Sound Bars – how wrong I was.
Now and again I get to have a root around in the R&D labs of obscure Chinese factories. The sales manager is holding out a piece of kit “we are developing this for the (insert continent here) market, what do you think?” Most of the gear I see is a rework on an existing concept and you know the main difference to its uptake will rely on its price vs how heavy it feels and whether it’s available in sliver. Now and again I come across something that is actually different and this day was going to be one of those days.
About 5 years ago we were about to head off for that lunch in a foreign country (that kind of day where someone else is calling the shots and you just pray that there won’t be anything wriggly on the plate) when my man pulled out a long rectangular box with five speakers in it.
Now I’m a home theatre man through and through and where I went to school, speakers must sit around the listener in as close to a circle as possible. Time is actually spent with a measuring tape gauging the distance from the listener to each speaker and inputting this data into the receiver to calibrate the delay times – anyway back to the story…
ME: OK, what is it?
SM: It’s a sound bar.
ME: A what?
SM: A sound bar. You sit it under the TV and it creates a 5.1 surround sound effect from the front of the room.
ME: Hahahahahahahahaha, you’re funny, good luck with that. How do you feel about burgers for lunch today?
There is no way you can make sound come from behind you when the speaker is in front and that’s that. Fast forward 5 years, and about 20 different people telling me how great sound bars are and we really must get into them, all the time I give them the same response I gave my Chinese sales manager, sometimes with the bit about the burgers, sometimes not.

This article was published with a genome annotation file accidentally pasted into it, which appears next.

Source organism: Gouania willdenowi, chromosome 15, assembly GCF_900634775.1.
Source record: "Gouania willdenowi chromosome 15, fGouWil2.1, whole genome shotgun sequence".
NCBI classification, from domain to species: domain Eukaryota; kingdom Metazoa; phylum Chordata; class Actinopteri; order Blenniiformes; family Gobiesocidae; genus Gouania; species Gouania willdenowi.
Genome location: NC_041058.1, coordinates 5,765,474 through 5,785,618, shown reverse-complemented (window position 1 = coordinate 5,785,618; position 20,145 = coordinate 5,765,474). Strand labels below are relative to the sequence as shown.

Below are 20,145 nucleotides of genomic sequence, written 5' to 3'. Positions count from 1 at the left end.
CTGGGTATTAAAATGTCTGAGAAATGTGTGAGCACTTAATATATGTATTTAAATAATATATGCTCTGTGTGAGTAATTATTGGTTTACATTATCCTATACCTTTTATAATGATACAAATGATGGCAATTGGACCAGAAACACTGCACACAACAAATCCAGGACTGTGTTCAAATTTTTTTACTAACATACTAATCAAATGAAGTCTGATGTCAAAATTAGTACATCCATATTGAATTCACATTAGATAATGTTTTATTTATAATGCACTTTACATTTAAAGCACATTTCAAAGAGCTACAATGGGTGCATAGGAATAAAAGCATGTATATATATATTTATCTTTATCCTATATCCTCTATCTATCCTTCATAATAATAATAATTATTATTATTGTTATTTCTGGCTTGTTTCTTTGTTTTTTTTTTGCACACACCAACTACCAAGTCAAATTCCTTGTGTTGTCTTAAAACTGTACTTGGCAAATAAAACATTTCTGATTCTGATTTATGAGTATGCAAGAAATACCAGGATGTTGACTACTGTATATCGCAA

Over the intervening time, LCD panels gave way to LED panels, the prices plummeted and they got thinner and thinner, but here’s the problem, so did the speakers inside them. Our audience is enjoying a 40” plus HD picture but listening to it on speakers worse than airline headphones.
Recently I was coerced into installing one of these “Bars of Sound” from Definitive Technology in a showroom in College Hill in Auckland. After tightening the last screw I sat back with a smug air to watch the device fall flat on its face.
First the left and right channels came up very nicely, a clear sound, much more bottom end and mid range than from the LCD which was to be expected, what wasn’t expected was the “sound stage” somehow the sound appeared to be wider than the sound bar itself.
Next I added in the centre channel, the dialogue intelligibility came way up, I could hear every syllable the news reader uttered. This fools toy was sounding pretty good now but finally it was time to connect the two “rear” channels, this was where the marketing hype would be revealed for the rubbish it was.
I put on a Kings of Leon Blu-ray, and bugger me, the audience applause sounded like it came from the side and back of the room. It turns out that by using clever placement of the drivers and the full depth of the bar to pack a lot of speaker into a little space that a well made sound bar can mimic the effects of a properly constructed theatre without all the hardware and cabling.
If you want to improve the sound on that sexy slim screen, or you’re renting and can’t cut holes in the wall or perhaps you’re trying to create a budget video conferencing system in a boardroom using skype then these are well worth looking into.
I was wrong, I take it all back, Sound Bars do have a place in the AV world after all. It must be nearly lunchtime, perhaps a burger…
If you’re looking for a sound bar, or wondering what your options are for audio, give the friendly experts at Automation Associates a call on 09 377 3778.